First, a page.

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Not to be confused with Amargasaurus

Agustinia was a huge sauropod of the Early Cretaceous. Agustinia is a bizarre dinosaur whose remains have been found in South America. It had large spikes upon its back of an unknown purpose.

Classification Edit

Classification: Sauropoda, Somphospondyli, Agustiniidae

Species: A. ligabuei

Synonyms: Augustia

Characteristics Edit

Agustinia lived in the woodlands of the area which is currently known as South America.

As far as the armor is concerned, some paleontologists who have studied the fossil remains say that what appeared to be armors were actually fragments of hips and ribs. If those paleontologists are correct then, Agustinia didn’t have any armored plates.

However, it is assumed that the dinosaur did have armored plates on its neck and back and that the plates were arranged in such a way that they appeared to be thin when looked from side but full size appeared only when looked at from the front.

Agustinia was actually named as Augustia in 1998. However, when it was found that Augustia had already been used for naming another creature, the name was changed to Agustinia.

Another interesting one of Agustinia facts is that though the fossil was discovered by Agustin Martinelli, paleontologist Jose F. Bonaparte was the person who was actually responsible for identification of the dinosaur.

Discovery Edit

The fossil was discovered in Argentina by Agustin Martinelli before 1998.

Size Edit

Length: Unknown

Behaviour Edit

Unknown, although Agustinia may have lived in herds for protection.

Gallery Edit

References Edit

1. Bonaparte, J.F. 1999. An armoured sauropod from the Aptian of northern Patagonia, Argentina. In: Tomida, Y., Rich, T. H. & Vickers-Rich, P. (Eds.). Proceedings of the Second Gondwanan Dinosaur Symposium Tokyo: National Science Museum Monographs #15. Pp. 1–12.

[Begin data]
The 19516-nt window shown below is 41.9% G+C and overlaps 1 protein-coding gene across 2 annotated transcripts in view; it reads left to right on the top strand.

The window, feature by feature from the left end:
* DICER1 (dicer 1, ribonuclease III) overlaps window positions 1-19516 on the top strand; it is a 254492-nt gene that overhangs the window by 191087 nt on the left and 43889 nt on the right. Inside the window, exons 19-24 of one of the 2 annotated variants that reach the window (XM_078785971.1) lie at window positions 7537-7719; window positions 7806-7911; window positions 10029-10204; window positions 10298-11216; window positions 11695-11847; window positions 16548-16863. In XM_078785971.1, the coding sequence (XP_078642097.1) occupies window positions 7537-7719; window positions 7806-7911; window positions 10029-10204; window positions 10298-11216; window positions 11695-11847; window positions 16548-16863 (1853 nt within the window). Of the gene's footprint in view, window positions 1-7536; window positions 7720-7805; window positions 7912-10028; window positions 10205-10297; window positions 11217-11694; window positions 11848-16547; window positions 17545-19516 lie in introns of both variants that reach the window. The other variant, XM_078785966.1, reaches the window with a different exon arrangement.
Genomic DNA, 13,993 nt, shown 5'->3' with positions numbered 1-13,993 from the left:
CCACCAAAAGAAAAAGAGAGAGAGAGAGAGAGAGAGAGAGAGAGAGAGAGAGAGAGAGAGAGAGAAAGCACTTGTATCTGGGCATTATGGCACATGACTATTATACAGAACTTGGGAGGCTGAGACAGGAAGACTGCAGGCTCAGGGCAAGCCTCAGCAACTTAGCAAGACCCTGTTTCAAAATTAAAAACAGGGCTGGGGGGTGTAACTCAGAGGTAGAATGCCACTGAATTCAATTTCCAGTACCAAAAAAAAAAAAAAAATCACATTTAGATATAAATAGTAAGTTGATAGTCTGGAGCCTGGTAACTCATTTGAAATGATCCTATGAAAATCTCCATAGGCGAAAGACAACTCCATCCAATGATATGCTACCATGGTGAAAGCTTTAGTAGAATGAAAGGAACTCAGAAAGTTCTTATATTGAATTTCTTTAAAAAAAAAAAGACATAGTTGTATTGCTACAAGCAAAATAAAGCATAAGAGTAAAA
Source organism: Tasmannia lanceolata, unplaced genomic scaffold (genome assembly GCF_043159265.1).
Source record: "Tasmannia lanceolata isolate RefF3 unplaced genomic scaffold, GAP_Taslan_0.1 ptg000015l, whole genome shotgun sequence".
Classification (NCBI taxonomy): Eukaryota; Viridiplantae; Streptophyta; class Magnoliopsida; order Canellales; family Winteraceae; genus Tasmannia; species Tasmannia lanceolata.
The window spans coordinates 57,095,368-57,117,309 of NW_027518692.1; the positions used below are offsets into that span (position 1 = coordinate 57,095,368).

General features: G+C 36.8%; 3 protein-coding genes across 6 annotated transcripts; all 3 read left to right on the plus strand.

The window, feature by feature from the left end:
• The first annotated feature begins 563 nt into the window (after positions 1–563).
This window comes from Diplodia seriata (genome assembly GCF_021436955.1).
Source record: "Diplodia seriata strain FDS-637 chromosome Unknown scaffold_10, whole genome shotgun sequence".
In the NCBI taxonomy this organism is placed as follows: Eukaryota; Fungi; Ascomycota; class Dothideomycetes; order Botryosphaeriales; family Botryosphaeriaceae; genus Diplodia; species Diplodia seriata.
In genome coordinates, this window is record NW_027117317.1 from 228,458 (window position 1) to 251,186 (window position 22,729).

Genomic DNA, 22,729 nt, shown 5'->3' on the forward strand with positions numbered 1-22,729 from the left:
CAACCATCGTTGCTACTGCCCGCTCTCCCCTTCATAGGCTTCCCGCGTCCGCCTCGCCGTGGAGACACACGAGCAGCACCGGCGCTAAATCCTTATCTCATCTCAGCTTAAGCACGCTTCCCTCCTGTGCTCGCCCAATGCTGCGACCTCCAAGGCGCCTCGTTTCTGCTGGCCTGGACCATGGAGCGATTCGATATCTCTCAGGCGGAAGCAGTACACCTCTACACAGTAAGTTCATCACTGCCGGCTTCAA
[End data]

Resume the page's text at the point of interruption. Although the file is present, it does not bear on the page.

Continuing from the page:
2. Bonaparte, J.F. 1998. An armoured sauropod from the Aptian of northern Patagonia, Argentina. In: Tomida, Y., Rich, T. H. & Vickers-Rich, P. (Eds.). Second Symposium Gondwana Dinosaurs, 12–13 July 1998, Abstracts with Program. Tokyo: National Science Museum. Pg. 10.

3. Upchurch, P., Barrett, P.M., & Dodson, P. 2004. Sauropoda. In: Weishampel, D.B., Dodson, P., & Osmolska, H. (Eds.) The Dinosauria (2nd Edition). Berkeley: University of California Press. Pp. 259–322.

4. D'Emic, M. D.; Wilson, J. A. & Chaterjee, S. (2009). "The titanosaur (Dinosauria: Sauropoda) osteoderm record: review and first definitive specimen from India". Journal of Vertebrate Paleontology. 29: 165. doi:10.1671/039.029.0131.

5. Mannion, Philip D.; Upchurch, Paul; Barnes, Rosie N.; Mateus, Octávio (2013). "Osteology of the Late Jurassic Portuguese sauropod dinosaur Lusotitan atalaiensis (Macronaria) and the evolutionary history of basal titanosauriforms". Zoological Journal of the Linnean Society. 168: 98. doi:10.1111/zoj.12029.

6. Bellardini, F.; Cerda, I.A. (2017). "Bone histology sheds light on the nature of the "dermal armor" of the enigmatic sauropod dinosaur Agustinia ligabuei Bonaparte, 1999". The Science of Nature. 104 (1). doi:10.1007/s00114-016-1423-7.